Grotesque Anatomy
Wednesday, May 05, 2004
  A Pair Of Goons
THE GOON #6:  More Eric Powell fisticuffs and funny stuff.  In this issue, an otherworldly monster breaches the fragile fabric of our dimension, only to be soundly (and quickly) defeated by the Goon.  But before the monster expires, it has another trick up its sleeve:  It ingests a nearby horned Mexican fire toad and gives birth to a second monster, one which towers over the city and breathes fire.  Luckily Dr. Alloy is on hand to lend the Goon assistance.

Not much to comment on beyond the usual:  Another hilarious issue involving the usual monsters and mayhem.  If you've been enjoying the series so far, you'll probably like this one just as much.  Most of the humor this time around comes from the easily sidetracked narrator with, uh, certain other things on his (its?) mind, and from the strange Spanish insults spewing from Lagarto Hombre's mouth.  (And for those of you looking for a translation of the monster's dialogue, Eric Powell himself has helpfully posted one on the Dark Horse message boards.)

THE GOON: ROUGH STUFF:  This trade collects some of Powell's earliest work on The Goon (issues 1-3 of the Albatross volume) and, as Powell himself admits, it's not the work of a polished artist.  But as Powell also notes, it is a revealing look at a creator refining his ideas.  In addition to the three issues collected, Powell also includes early sketches outlining the evolution of the Goon.  It's interesting to see how the concept changed over time, from a brutish young monster attending school with other children to a half-man, half-ogre monster hunter to the Goon that finally saw print.  Also interesting is seeing how Powell's art developed:  Early drawings of "Mog" are very reminiscent of Dale Keown while Powell's early paintings are very strongly influenced by Simon Bisley, yet I hardly see any traces of those influences in Powell's current work.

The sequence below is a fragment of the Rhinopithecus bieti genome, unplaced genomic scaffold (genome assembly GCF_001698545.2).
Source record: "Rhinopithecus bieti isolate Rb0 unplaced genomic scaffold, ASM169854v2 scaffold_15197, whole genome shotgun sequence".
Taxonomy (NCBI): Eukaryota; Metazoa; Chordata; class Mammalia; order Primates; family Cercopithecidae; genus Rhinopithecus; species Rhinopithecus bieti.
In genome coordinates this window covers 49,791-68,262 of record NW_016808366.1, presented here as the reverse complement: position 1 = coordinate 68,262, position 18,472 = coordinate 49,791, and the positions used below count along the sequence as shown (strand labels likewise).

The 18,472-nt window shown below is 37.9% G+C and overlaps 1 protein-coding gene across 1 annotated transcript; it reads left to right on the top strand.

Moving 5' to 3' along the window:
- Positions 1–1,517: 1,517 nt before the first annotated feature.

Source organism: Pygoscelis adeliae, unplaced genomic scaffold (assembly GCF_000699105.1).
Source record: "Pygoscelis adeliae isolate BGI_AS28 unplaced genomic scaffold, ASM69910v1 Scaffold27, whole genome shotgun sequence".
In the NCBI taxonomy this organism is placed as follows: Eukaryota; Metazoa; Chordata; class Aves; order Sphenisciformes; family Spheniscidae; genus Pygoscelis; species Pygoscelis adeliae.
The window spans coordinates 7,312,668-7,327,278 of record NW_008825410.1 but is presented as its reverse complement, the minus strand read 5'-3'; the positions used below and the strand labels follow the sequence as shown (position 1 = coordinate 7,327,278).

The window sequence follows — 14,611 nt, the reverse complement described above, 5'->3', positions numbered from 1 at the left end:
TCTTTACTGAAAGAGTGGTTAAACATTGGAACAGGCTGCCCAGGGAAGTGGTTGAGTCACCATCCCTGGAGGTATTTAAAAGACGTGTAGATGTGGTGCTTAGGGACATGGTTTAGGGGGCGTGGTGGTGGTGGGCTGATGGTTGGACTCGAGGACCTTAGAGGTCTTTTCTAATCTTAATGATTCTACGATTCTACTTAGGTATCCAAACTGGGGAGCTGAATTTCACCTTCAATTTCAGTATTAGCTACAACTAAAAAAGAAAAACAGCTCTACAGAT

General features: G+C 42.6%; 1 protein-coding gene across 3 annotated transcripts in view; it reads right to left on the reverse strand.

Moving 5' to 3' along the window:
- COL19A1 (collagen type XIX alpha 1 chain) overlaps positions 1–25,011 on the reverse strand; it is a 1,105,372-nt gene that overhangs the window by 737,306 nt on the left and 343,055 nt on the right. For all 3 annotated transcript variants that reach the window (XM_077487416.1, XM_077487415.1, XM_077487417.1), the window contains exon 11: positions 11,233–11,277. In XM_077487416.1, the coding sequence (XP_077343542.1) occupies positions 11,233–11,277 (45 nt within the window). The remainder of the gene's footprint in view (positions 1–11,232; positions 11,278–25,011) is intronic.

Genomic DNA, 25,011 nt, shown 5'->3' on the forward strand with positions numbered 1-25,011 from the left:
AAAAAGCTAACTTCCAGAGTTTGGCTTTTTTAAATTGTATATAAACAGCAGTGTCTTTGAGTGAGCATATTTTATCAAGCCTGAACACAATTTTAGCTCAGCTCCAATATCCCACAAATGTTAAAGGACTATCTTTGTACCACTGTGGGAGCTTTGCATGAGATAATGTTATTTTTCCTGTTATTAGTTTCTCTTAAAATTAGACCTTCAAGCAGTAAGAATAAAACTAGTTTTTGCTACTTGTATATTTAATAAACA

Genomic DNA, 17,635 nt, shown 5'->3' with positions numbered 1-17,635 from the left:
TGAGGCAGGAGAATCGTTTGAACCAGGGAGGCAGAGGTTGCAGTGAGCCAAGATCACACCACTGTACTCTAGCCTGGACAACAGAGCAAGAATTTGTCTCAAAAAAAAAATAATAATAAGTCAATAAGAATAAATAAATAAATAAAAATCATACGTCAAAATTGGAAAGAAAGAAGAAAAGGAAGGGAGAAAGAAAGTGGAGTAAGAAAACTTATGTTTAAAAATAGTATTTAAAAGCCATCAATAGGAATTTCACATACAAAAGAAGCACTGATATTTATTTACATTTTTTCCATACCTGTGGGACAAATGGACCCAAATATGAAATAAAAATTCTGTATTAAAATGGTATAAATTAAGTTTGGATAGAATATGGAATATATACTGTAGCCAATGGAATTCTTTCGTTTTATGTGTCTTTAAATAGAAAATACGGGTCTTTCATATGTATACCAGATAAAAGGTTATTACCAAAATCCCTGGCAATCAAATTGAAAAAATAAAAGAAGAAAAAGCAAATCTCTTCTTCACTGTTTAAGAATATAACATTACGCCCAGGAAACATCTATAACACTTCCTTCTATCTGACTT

As for the stories themselves, well...they are pretty rough, to be honest.  They don't quite have the same comedic charm of the current Goon series.  Most of the humor is a little more obvious and a little meaner, with the end result being noticeably less amusing.  Still, I'd recommend the collection for Goon fans, if for no other reason than to see how the series has progressed.   For one thing, it's interesting to compare the Goon's origin as told here with its compressed retelling in issue #1 of the Dark Horse series.  Some nuances were lost in the straight-ahead, shorter version, but I can see why Powell decided to abridge the origin for the new series.
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